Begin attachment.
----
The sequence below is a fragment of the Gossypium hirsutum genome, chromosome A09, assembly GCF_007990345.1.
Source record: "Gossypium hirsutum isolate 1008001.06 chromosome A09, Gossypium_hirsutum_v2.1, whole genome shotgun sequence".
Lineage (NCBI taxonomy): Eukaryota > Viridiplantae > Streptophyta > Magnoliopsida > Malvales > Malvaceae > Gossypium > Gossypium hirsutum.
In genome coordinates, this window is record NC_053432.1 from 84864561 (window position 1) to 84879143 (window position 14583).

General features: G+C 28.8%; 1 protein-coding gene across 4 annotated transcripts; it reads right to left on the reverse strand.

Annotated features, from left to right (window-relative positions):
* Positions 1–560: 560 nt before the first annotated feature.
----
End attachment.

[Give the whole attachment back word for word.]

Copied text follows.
The sequence below is a fragment of the Gossypium hirsutum genome, chromosome A09, assembly GCF_007990345.1.
Source record: "Gossypium hirsutum isolate 1008001.06 chromosome A09, Gossypium_hirsutum_v2.1, whole genome shotgun sequence".
Lineage (NCBI taxonomy): Eukaryota > Viridiplantae > Streptophyta > Magnoliopsida > Malvales > Malvaceae > Gossypium > Gossypium hirsutum.
In genome coordinates, this window is record NC_053432.1 from 84864561 (window position 1) to 84879143 (window position 14583).

General features: G+C 28.8%; 1 protein-coding gene across 4 annotated transcripts; it reads right to left on the reverse strand.

Annotated features, from left to right (window-relative positions):
* Positions 1–560: 560 nt before the first annotated feature.